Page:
Podcast: art on the waterways

Sound recordist Chris Watson, Canal Laureate Luke Kennard and Museum of Water curator Amy Sharrocks explore how our waterways inspire us to be creative.

Matteo Berton

In the sixth episode of our exclusive podcast, we meet the poets, musicians, curators, artists and sound recordists who find inspiration in the rich textures of our waterways.

Sound recordist Chris Watson shares his love of recording in the natural world – from the rich medley of man-made sounds on the Leeds & Liverpool Canal to aquatic invertebrates having a natter underwater. Canal Laureate Luke Kennard explores the language around rivers, which he says is ‘unconsciously metaphorical’ and describes our waterways as “footnotes to a city, a space that’s beautifully out of step with the commerce and business around it.” Experimental folk musician Nathanial Mann, of the Dead Rat Orchestra, tells us about his slowest ever tour – a three-week narrowboat journey from London to Bristol, chatting to communities connected by the canal network along the way.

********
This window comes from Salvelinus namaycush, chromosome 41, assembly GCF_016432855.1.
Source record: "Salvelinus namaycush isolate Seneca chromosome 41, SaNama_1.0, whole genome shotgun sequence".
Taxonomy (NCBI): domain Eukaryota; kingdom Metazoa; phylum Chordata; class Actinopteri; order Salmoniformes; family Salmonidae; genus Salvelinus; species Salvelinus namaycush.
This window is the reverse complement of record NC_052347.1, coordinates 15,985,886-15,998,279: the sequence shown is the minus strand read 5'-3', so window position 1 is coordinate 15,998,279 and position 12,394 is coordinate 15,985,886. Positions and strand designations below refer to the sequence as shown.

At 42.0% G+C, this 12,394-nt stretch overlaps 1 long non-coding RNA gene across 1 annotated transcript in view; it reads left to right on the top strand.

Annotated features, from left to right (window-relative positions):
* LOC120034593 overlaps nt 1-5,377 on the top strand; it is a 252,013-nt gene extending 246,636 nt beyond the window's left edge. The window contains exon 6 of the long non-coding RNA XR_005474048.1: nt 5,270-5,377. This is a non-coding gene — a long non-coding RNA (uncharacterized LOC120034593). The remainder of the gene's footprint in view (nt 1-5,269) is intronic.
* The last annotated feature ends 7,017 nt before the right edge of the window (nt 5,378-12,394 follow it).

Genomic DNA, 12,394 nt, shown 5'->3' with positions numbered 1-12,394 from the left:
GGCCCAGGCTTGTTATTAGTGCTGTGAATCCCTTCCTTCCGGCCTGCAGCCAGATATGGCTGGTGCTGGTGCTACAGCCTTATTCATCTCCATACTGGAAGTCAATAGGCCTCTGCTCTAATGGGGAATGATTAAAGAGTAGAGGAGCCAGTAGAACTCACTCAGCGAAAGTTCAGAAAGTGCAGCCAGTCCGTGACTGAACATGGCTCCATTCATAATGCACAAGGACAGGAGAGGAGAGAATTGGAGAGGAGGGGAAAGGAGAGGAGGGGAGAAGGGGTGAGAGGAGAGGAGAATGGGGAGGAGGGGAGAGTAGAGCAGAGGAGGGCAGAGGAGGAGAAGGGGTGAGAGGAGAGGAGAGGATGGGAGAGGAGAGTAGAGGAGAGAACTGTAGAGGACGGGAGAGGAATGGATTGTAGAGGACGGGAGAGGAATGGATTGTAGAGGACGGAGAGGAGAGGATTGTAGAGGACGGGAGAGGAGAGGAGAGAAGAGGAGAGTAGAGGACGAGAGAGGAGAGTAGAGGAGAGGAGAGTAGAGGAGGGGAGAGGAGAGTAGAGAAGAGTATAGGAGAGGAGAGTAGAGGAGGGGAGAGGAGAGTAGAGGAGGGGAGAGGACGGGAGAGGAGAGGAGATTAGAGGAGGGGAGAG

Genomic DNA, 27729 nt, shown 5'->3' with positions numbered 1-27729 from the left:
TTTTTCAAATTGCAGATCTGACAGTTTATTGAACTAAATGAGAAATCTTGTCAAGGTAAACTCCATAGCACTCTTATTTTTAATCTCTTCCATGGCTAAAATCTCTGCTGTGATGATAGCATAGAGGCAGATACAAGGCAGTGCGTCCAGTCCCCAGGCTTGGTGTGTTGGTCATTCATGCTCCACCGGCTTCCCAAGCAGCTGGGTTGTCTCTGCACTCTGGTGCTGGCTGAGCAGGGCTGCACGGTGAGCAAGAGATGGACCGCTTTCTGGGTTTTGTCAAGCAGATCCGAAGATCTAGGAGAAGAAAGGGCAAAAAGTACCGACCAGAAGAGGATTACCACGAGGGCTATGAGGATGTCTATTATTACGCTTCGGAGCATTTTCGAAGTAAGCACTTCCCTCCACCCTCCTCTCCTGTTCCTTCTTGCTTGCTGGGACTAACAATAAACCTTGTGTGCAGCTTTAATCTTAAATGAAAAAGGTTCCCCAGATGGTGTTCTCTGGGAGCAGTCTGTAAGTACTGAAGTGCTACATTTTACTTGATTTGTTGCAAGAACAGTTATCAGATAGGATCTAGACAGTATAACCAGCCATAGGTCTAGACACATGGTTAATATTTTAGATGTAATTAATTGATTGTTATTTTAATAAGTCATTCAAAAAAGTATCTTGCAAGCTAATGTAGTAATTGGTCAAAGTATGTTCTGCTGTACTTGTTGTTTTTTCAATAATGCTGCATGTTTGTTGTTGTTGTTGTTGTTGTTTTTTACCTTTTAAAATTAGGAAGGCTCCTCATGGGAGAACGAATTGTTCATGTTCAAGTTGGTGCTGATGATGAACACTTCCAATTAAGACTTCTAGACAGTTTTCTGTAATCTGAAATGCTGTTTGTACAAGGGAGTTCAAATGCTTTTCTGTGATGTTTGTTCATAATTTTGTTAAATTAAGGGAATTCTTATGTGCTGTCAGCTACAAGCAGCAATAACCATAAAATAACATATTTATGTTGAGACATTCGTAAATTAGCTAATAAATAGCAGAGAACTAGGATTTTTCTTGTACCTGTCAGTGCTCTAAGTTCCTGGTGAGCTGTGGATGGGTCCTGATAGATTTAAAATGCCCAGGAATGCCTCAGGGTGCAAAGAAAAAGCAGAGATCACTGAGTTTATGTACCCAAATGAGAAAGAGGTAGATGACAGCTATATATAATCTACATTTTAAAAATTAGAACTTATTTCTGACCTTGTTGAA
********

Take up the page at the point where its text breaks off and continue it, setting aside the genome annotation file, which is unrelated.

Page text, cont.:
Finally, the executive producer of the Trust’s Arts on the Waterways programme tells us about how they have inspired and supported over 50 projects and 450 workshops in the past year including the wonderful Museum of Water, which displays 700 bottles of donated water ranging from a burst London water main to melted ice from a Sussex field.